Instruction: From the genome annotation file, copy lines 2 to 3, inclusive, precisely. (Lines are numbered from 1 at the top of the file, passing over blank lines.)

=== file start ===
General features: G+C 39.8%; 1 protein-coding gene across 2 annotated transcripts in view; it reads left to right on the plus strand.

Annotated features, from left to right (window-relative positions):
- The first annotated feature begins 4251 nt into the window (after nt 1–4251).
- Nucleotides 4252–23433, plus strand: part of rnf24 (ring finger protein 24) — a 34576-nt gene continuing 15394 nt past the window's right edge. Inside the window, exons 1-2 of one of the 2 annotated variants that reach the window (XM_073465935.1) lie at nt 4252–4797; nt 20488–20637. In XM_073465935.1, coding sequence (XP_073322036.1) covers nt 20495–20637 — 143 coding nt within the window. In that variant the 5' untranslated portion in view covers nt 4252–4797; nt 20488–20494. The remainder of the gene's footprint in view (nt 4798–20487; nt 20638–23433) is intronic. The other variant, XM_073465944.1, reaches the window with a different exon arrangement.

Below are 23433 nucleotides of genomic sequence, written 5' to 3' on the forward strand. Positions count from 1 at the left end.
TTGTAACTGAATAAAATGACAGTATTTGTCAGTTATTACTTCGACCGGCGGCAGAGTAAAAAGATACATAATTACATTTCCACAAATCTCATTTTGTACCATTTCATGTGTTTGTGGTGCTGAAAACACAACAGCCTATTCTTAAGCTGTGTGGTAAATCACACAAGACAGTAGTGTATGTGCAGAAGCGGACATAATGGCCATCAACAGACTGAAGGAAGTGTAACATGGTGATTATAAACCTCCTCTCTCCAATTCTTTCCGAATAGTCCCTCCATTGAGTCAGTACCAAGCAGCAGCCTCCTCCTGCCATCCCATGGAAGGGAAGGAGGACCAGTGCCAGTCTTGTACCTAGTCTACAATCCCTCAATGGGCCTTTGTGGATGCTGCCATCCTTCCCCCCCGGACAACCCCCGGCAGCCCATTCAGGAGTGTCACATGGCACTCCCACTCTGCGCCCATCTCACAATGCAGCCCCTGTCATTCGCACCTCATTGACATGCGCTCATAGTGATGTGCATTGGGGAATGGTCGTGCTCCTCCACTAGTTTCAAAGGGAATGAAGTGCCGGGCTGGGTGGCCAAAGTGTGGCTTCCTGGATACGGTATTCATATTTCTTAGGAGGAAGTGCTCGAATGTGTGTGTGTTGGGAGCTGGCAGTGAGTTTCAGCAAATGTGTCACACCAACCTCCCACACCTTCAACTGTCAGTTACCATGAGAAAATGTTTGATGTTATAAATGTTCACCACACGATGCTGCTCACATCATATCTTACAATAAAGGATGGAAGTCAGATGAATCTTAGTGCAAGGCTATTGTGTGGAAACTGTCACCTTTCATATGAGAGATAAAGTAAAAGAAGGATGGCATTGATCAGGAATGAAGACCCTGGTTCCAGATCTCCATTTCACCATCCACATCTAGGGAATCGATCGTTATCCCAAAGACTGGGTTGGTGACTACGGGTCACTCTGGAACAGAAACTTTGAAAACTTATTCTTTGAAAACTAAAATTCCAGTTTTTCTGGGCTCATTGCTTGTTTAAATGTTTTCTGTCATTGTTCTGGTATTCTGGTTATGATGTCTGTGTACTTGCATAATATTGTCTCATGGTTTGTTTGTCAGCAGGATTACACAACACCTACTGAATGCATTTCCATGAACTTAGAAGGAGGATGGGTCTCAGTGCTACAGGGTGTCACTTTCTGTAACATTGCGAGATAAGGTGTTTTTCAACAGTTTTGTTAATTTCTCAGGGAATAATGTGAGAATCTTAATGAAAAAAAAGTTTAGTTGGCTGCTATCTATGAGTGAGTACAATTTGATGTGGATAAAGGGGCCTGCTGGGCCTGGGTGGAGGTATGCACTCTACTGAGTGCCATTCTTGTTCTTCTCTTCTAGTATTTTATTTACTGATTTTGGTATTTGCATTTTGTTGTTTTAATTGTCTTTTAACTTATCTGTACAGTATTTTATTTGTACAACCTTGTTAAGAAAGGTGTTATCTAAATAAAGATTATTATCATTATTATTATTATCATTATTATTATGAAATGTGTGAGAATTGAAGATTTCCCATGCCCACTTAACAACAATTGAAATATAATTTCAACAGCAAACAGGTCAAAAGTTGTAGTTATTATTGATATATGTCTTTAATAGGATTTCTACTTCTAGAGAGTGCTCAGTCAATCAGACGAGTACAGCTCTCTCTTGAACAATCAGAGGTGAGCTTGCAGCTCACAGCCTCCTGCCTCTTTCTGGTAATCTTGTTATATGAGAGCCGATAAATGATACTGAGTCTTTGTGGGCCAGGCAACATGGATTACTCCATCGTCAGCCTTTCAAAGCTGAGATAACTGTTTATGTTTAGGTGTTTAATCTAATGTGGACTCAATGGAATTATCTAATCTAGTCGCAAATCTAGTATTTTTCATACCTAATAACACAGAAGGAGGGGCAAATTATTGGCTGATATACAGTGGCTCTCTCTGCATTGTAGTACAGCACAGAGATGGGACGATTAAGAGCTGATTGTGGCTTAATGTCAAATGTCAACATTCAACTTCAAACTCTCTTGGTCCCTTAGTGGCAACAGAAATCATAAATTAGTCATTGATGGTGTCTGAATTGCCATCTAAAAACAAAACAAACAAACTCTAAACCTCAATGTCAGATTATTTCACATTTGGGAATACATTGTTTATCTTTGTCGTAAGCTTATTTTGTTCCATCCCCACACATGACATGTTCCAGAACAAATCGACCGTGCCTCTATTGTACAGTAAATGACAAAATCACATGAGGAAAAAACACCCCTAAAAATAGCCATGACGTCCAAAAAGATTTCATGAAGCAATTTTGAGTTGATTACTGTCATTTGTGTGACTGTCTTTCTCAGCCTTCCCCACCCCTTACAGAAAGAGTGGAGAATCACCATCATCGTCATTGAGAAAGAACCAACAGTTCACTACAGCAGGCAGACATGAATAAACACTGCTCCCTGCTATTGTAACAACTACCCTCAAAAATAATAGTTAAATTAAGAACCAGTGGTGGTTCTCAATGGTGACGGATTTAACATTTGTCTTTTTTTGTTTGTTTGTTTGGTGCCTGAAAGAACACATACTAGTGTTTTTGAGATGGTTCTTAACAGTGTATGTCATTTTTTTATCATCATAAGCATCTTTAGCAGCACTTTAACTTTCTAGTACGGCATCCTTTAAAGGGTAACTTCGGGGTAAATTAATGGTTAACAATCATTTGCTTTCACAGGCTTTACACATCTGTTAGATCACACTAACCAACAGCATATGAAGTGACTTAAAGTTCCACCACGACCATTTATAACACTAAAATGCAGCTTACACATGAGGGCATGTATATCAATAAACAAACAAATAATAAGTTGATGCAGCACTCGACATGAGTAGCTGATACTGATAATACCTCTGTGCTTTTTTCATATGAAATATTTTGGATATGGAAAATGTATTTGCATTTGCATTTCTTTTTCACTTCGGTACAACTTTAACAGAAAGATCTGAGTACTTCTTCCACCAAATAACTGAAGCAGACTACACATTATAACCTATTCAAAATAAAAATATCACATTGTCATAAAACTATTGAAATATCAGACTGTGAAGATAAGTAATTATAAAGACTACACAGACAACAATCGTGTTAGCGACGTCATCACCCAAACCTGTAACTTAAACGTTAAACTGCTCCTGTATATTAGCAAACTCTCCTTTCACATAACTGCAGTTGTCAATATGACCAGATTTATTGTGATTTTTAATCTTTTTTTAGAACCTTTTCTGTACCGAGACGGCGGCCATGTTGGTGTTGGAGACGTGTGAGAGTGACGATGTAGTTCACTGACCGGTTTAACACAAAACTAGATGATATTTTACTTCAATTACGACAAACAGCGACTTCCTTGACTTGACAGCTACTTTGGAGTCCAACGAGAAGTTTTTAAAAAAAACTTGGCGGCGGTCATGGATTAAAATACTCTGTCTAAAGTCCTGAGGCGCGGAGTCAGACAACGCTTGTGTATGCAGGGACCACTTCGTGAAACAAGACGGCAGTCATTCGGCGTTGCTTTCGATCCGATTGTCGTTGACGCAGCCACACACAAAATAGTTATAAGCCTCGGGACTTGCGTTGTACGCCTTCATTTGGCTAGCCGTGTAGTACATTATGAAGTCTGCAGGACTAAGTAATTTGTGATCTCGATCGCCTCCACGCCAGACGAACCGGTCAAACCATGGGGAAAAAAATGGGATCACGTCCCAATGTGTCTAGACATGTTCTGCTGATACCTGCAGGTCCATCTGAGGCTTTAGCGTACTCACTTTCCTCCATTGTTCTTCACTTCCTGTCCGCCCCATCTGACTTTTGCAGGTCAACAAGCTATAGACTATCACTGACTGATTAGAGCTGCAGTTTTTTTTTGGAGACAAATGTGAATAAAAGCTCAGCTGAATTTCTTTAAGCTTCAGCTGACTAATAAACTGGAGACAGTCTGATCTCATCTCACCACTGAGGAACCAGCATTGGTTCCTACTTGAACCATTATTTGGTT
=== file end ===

Annotated features, from left to right (window-relative positions):
- The first annotated feature begins 4251 nt into the window (after nt 1–4251).